I'd been hearing about a new place over in the Iowa City/Coralville area that had an interesting selection of beers, eclectic shareable food, and a spacious second floor outdoor patio deck that was extremely popular in the summer months. While over in Iowa City for a brief shopping excursion, my wife and I stopped into 30hop to see what it was all about.
30hop is located in the Iowa River Landing development in Coralville that features shopping, restaurants, hotels, commercial and medical offices. (see map) It's owners feature a "who's-who" of Iowa City area restaurateurs including Eric Shewmaker from BlackStone restaurant and bar, Matthew Swift of Red's Ale House in North Liberty, Brian Flynn who also has a stake in BlackStone, as well as Vesta (also located within the Iowa River Landing area), Donnelly's Irish Pub and the venerable Joe's Place bar in downtown Iowa City, and Dan Blum who was the general manager of BlackStone during its formative years.
The group opened 30hop in the summer of 2014. The group hired Iowa City native Ryan Funk as the executive chef of 30hop. Funk is a graduate of the culinary school at the Art Institute of California-San Diego and has worked under celebrity chef Brian Malarkey. Funk's culinary background also included a stint under award-winning chef Anthony Sinsay whose Filipino-inspired shareable foods found their way to 30hop.
The interior of 30hop is a combination of rustic charm and contemporary industrial with barn board facades over the bar area, an open ceiling with exposed beams, large metal window frames that let a lot of natural light in, and number of wooden booths and sturdy tables with metal chairs. As an added "rural/urban" touch, the tables and booths near the bar area featured suspended lights with stainless steel buckets as shades. 30hop's interior and exterior was designed by the Chicago architectural firm Pappageorge Haymes giving the space an “trendy-yet-comfortable, urban-industrial" feel. A large American flag painted onto barn boards is the overwhelming feature in the dining area.
It was around 1:30 when we got into 30hop. The place was about half full of people and our hostess tried to sit us at a high-top semi-communal table. My short wife balked at this noting that there were booths open along the windows. The hostess quickly changed course and showed us to a booth. She dropped off a couple menus and not long after that our server Victoria came to greet us.
Victoria asked us what we'd like to drink. They have over 2 dozen beers on tap from microbreweries around the Midwest. The only problem was that we didn't have a beer menu on the table. Victoria reached for one on another table and we took a quick look through the beer menu while she did something else for a moment. When she came back, I ordered a 23 ounce glass of the 8-Bit American Pale Ale from the Tallgrass Brewing Co. in Manhattan, KS that was more hoppy than other APA's that I've had. My wife was looking for a true IPA and she settled upon the NZ IPA from the Zipline Brewing Co. in Lincoln, NE. The NZ IPA uses a series of hops grown on New Zealand and it was actually pretty smooth for a somewhat hoppy beer.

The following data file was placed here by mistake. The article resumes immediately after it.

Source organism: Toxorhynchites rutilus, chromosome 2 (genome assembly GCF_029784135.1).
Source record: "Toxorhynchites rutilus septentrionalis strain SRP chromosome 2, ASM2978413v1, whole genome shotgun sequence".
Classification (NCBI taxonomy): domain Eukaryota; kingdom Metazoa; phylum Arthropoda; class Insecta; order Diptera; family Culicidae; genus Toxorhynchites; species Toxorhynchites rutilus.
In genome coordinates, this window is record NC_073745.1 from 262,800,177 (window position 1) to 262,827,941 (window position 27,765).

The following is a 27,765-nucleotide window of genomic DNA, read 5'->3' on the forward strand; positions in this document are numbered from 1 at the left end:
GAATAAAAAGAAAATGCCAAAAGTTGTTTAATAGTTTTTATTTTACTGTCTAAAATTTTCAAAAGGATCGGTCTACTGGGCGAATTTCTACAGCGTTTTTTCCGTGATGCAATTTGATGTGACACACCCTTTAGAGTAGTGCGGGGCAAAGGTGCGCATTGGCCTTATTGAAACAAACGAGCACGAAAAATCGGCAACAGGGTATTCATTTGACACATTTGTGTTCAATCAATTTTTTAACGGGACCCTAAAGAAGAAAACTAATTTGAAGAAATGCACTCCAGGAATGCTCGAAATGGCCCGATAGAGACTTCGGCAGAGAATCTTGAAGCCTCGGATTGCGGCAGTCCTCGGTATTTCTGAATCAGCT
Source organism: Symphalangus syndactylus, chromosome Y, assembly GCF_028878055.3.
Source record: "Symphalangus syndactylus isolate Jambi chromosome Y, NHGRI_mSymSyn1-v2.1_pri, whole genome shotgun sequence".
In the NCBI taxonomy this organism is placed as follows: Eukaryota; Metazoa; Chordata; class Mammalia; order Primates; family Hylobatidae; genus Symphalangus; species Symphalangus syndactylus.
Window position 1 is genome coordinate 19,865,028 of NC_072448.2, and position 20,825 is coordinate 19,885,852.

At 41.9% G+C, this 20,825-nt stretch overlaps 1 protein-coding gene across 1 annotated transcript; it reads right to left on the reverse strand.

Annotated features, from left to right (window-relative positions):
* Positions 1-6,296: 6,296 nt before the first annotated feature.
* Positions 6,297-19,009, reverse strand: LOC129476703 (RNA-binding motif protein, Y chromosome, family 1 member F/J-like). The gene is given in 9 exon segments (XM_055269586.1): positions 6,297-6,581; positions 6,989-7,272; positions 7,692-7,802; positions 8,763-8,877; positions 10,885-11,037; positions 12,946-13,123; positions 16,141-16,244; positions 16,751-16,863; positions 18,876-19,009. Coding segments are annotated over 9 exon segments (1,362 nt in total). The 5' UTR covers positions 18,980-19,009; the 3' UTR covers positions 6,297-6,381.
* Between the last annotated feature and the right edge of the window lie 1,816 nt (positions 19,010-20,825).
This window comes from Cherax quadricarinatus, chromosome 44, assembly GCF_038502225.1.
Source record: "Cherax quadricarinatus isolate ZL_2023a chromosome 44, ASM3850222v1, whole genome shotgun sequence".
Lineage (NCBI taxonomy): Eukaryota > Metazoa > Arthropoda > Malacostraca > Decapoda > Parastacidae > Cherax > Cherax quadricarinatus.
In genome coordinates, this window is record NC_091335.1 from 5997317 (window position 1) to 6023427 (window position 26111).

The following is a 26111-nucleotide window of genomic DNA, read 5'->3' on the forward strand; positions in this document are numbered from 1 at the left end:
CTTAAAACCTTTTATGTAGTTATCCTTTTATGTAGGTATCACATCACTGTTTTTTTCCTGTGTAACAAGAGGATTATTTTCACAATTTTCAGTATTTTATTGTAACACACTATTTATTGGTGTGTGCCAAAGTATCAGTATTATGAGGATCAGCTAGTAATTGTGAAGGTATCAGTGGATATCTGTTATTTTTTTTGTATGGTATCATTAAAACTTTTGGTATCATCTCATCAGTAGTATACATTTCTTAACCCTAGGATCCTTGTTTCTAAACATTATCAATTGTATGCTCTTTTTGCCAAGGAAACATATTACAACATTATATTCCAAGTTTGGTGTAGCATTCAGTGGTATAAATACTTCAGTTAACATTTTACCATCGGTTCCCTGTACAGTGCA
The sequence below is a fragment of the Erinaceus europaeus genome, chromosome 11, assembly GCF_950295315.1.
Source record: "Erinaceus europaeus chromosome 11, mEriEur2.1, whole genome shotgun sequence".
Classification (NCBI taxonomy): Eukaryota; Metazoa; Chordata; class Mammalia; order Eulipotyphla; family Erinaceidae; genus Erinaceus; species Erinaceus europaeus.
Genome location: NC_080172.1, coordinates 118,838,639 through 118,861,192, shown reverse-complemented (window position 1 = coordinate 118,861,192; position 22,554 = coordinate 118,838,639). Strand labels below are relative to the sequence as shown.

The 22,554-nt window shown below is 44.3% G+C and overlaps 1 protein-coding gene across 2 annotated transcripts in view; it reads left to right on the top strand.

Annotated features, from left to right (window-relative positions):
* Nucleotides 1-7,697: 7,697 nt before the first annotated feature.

The menu is pretty concise featuring the aforementioned sharable plates that are more like tapas-style appetizers. Dishes such as the Sisig - pork belly, egg and rice; the Veggie Noodles - wok-stirred vegetables, noodles, sesame oil and garlic; and the Chicken Lollies - with chorizo, sweet piqullo peppers and chopped celery showed Ryan Funk's influence of Filipino food. The sharable plates also featured mac and cheese, calamari with apples and arugula, and crab cakes with arugula and drizzled with Tabasco and lemon juice.
Other than the shareable plates, they had a handful of burgers and sandwiches, as well as few entrees such as a duck breast, a New York strip or beef tenderloin filet, and seafood options such as salmon or a black cod filet that both had Pacific-rim flavors with them.
They had a few eclectic burgers such as a lamb or turkey burger, as well as a ground chicken burger or a grilled chicken filet. 30hop also featured a 50/50 burger - one half ground beef, one half ground bacon. I've seen similar burgers pop up at some other burger places, but as much as I like bacon I don't think that having half the burger made out of bacon would be a good combination. One never knows until they tried it, I guess.
I decided upon the 30hop burger - it came topped with white cheddar cheese, a bacon/mayo spread, and lettuce and tomato. I got their battered fries as a side. Cindy also got the 30hop burger, only she got the sweet potato fries for her side.
The burgers came out to the table with a nice presentation. The lettuce consisted of one small green leaf, but the tomato slice was a deep red in color. We were amazed that a tomato that red and ripe - and flavorful - would be available in Iowa in the dead of winter.
The burger was thick with a hint of pink in the middle - the way I like my burgers. The first bite told me that this was a very good burger. It was juicy and full of that great beef flavor from a grilled burger. The bun wasn't thick, but held together very well with the toppings and condiments. Bottom line - this was a exceptional burger.
Both the battered fries that I had and the sweet potato fries that Cindy had were just "meh!" The star of the plate was the burger and I wasn't at all put out by the underwhelming sides because the burger - on its own - was more than enough.
Our first visit to 30hop was good - a very pleasant experience with a very good burger. Victoria did a very good job of taking care of us. And the beer list was very good and very interesting. We made a plan to come back in the warmer months to dine, or at the very least, have a beer with some local friends on the upper outside deck. 30hop is a welcome addition to the ever growing list of eateries and beer pubs around the Iowa City area.